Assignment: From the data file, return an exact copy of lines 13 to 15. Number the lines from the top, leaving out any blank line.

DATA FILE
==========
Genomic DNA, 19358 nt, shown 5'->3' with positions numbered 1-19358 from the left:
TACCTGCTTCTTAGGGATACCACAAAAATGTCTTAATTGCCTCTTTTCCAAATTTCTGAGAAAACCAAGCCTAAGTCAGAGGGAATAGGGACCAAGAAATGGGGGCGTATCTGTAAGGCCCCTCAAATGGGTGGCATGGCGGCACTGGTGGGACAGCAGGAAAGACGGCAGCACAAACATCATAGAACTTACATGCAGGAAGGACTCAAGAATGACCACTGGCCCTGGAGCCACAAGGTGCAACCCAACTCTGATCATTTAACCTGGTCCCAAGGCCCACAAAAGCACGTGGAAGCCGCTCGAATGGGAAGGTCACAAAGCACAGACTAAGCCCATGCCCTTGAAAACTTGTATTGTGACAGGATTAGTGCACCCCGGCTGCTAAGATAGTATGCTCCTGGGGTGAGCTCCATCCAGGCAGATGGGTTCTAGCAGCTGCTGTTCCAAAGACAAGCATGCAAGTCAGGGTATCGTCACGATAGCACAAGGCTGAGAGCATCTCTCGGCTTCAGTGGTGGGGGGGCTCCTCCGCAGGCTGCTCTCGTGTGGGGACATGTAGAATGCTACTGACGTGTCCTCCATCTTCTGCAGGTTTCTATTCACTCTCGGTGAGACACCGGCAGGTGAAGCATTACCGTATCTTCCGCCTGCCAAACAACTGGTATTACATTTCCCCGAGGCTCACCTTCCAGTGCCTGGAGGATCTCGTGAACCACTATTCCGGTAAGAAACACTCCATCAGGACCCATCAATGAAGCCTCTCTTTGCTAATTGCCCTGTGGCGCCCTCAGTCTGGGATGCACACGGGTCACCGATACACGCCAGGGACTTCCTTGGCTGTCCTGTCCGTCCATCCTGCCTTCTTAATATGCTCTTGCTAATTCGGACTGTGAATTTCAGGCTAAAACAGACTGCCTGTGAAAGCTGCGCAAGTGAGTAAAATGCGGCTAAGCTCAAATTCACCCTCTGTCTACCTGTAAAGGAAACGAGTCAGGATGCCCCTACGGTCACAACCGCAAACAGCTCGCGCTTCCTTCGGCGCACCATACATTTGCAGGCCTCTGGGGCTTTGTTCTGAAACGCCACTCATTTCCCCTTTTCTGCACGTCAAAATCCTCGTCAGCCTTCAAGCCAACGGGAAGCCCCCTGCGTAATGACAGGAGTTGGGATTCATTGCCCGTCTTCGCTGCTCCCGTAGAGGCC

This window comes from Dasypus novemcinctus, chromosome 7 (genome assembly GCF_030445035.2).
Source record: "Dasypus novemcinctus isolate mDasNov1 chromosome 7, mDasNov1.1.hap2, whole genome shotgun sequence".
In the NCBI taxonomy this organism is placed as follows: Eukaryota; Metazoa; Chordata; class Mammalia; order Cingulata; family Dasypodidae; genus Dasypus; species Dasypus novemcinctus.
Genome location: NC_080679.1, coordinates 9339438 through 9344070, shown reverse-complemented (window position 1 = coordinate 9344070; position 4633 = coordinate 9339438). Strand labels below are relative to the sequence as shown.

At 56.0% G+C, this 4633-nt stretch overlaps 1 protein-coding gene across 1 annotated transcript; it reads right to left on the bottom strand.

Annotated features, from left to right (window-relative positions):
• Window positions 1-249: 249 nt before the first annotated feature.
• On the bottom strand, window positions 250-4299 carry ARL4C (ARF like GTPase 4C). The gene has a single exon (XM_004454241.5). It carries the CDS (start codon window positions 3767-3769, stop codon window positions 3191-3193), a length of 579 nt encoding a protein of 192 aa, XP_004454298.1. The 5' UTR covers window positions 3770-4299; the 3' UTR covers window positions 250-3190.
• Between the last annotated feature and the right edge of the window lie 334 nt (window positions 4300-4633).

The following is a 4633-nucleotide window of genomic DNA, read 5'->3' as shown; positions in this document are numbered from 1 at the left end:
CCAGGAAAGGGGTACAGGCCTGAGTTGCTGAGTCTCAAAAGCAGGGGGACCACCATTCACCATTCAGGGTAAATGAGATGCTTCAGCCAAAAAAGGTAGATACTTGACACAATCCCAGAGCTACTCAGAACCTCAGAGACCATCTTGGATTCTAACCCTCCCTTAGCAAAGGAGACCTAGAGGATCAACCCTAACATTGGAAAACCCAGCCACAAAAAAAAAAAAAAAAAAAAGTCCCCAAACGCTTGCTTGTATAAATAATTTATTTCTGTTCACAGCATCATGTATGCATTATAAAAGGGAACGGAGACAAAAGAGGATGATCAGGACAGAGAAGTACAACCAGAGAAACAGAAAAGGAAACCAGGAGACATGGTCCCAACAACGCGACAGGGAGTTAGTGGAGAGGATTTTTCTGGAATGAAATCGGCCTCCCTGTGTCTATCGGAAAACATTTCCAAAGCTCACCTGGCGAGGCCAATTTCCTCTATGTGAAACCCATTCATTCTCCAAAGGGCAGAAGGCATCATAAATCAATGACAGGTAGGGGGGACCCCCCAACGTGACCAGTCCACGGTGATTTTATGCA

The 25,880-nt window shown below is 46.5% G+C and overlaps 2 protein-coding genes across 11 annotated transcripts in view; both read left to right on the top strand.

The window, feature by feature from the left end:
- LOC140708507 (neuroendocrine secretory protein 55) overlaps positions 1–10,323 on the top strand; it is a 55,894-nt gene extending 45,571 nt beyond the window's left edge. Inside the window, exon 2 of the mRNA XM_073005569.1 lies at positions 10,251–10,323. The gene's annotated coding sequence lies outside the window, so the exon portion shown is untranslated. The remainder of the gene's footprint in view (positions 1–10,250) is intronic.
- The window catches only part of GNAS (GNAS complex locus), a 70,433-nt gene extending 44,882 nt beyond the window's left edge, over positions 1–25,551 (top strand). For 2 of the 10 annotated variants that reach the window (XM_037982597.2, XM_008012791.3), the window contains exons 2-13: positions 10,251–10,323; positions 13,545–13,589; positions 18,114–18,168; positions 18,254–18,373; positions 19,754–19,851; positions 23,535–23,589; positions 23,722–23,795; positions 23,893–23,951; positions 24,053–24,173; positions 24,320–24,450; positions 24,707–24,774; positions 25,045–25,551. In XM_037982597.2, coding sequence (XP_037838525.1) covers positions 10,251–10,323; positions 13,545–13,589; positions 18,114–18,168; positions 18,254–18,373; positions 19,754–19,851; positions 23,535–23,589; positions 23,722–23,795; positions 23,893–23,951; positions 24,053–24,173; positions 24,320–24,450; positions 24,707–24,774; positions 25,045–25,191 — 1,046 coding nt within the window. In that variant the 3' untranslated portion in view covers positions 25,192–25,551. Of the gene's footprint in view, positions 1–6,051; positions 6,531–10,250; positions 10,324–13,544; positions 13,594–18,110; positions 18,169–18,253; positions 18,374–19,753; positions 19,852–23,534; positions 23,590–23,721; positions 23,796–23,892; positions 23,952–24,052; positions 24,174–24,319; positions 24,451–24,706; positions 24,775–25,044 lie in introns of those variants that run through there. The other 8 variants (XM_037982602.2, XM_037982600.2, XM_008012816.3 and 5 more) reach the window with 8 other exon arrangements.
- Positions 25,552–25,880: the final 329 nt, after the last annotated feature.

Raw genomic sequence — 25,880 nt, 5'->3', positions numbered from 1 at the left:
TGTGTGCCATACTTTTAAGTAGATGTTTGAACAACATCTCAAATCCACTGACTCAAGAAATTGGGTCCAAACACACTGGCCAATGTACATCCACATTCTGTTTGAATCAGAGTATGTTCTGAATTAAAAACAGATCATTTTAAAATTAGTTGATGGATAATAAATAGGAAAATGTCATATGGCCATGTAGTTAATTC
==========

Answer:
CCAGGAAAGGGGTACAGGCCTGAGTTGCTGAGTCTCAAAAGCAGGGGGACCACCATTCACCATTCAGGGTAAATGAGATGCTTCAGCCAAAAAAGGTAGATACTTGACACAATCCCAGAGCTACTCAGAACCTCAGAGACCATCTTGGATTCTAACCCTCCCTTAGCAAAGGAGACCTAGAGGATCAACCCTAACATTGGAAAACCCAGCCACAAAAAAAAAAAAAAAAAAAAGTCCCCAAACGCTTGCTTGTATAAATAATTTATTTCTGTTCACAGCATCATGTATGCATTATAAAAGGGAACGGAGACAAAAGAGGATGATCAGGACAGAGAAGTACAACCAGAGAAACAGAAAAGGAAACCAGGAGACATGGTCCCAACAACGCGACAGGGAGTTAGTGGAGAGGATTTTTCTGGAATGAAATCGGCCTCCCTGTGTCTATCGGAAAACATTTCCAAAGCTCACCTGGCGAGGCCAATTTCCTCTATGTGAAACCCATTCATTCTCCAAAGGGCAGAAGGCATCATAAATCAATGACAGGTAGGGGGGACCCCCCAACGTGACCAGTCCACGGTGATTTTATGCA

The 25,880-nt window shown below is 46.5% G+C and overlaps 2 protein-coding genes across 11 annotated transcripts in view; both read left to right on the top strand.

The window, feature by feature from the left end: